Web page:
The famed designer was escorted to a front-row seat at the Justice Palace courtroom, sitting next to an interpreter as he faced the three judges who will decide his fate.

Presiding Judge Anne-Marie Sauteraud asked about the evening of Feb. 24, when Galliano allegedly derided a couple with anti-Semitic insults.

Galliano repeatedly said he remembered nothing.

"I have a triple addiction. I'm a recovering alcoholic and a recovering addict," he testified in English when asked why his memory was blank. He said he started drinking in 2007 and became addicted to alcohol, barbiturates and sleeping pills.

After his detention by police in February, Galliano said he underwent rehabilitation treatment in Arizona for two months and also in Switzerland.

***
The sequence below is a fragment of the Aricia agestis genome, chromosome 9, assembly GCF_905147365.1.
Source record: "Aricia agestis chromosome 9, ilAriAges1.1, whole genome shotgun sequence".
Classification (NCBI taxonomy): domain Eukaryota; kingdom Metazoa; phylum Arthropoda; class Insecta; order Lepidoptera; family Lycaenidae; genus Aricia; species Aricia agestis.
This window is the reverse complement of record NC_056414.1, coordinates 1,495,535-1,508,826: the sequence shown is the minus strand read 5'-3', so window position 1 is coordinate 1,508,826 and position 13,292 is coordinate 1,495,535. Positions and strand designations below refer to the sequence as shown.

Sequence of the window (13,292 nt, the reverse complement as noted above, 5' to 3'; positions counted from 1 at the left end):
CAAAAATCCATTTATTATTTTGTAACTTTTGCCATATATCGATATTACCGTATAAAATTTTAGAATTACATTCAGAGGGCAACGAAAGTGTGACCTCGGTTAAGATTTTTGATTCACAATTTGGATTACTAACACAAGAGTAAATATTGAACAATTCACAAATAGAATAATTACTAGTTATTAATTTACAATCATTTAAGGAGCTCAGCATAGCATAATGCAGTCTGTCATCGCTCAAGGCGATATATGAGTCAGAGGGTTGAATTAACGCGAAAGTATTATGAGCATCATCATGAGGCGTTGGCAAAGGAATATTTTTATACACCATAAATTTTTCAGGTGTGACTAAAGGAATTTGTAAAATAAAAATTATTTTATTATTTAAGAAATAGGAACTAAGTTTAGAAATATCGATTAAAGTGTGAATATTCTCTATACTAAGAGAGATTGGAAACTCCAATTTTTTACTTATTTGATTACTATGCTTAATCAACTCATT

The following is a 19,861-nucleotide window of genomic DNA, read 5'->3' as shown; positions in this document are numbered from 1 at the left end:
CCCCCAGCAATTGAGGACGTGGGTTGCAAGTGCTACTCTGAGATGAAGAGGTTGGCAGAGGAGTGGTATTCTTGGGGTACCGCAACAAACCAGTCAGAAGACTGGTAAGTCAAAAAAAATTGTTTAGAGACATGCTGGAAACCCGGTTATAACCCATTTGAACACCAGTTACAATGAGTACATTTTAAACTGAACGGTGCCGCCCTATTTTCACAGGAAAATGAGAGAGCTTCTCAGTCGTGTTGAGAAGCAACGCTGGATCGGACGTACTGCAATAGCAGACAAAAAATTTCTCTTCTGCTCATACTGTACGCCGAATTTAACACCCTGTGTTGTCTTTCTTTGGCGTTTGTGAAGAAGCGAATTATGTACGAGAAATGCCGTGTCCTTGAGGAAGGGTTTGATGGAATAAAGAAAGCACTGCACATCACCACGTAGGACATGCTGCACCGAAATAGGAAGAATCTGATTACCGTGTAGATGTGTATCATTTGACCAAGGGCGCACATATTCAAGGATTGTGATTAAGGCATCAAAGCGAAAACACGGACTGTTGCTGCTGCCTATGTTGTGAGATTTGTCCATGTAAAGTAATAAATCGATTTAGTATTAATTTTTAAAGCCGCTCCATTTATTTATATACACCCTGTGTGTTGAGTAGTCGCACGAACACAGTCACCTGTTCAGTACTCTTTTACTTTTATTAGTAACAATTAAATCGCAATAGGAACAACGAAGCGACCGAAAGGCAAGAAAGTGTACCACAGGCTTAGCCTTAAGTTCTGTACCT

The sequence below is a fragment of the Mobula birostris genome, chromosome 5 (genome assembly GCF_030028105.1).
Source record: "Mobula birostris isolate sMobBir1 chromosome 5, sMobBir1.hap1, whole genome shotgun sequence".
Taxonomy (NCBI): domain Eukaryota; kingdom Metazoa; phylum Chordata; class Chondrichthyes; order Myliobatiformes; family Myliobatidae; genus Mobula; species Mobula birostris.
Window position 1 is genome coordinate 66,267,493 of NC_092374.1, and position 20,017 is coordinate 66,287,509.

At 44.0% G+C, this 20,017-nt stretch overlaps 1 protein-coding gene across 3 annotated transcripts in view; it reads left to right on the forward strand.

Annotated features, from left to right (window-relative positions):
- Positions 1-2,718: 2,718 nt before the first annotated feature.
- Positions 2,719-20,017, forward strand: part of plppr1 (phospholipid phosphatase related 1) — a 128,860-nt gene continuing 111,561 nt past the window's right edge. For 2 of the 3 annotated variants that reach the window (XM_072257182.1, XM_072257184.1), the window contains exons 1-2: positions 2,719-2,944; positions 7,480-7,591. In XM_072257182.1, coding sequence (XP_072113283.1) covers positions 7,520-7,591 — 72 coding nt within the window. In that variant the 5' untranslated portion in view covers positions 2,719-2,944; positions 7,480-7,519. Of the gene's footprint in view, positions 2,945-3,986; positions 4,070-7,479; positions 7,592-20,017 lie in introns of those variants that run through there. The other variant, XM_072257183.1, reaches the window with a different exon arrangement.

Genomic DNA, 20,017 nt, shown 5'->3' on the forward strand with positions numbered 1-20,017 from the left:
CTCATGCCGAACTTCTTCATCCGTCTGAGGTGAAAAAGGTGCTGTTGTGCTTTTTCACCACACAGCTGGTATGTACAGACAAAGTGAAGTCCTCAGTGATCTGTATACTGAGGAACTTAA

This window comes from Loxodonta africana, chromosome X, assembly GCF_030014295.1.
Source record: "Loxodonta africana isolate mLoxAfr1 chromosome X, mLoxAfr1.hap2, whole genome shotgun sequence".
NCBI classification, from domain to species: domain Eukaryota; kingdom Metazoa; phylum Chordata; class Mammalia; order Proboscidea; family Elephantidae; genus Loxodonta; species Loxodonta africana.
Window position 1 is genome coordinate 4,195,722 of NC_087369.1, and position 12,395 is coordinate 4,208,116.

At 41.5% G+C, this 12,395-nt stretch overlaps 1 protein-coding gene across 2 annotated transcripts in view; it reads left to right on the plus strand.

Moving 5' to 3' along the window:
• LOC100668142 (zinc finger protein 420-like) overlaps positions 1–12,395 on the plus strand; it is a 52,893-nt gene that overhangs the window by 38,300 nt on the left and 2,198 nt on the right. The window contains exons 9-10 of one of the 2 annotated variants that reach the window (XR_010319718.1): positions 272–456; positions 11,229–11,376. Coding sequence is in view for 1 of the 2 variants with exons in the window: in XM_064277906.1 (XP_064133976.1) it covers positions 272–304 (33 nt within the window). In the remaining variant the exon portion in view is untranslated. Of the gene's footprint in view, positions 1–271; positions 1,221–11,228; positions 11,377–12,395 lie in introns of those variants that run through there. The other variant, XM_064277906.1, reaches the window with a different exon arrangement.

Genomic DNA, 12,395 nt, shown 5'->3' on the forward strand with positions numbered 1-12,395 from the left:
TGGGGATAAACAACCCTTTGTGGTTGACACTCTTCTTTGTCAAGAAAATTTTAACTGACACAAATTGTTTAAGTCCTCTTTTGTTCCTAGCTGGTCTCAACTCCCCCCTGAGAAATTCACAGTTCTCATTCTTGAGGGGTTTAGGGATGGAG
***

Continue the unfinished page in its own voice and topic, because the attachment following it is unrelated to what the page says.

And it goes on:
"After every creative high, I would crash and the alcohol helped me," he said, adding that his creativity "helped make Dior a billion-dollar business."

Asked why he didn't tell police investigators about his addictions, Galliano responded: "I was in denial. I was still taking those pills and alcohol, and I was in complete denial."

A couple contends that Galliano made anti-Semitic comments to them in the cafe in February. Galliano was taken in by police for questioning, and a sobriety test showed he was drunk. Another woman then came forward with similar claims about another incident in the same cafe in October. Both accusations were being addressed at Wednesday's trial.

Days after the February incident, a video was broadcast on the website of the British tabloid The Sun showing an inebriated Galliano insulting a fellow cafe client, slurring: "I love Hitler."

The court asked the designer about the anti-Semitic views he spouts in the 45-second-long video.

"These are not views that I hold or believe in," he said. "In the video, I see someone who needs help, who's vulnerable. It's the shell of John Galliano. I see someone who's been pushed to the edge."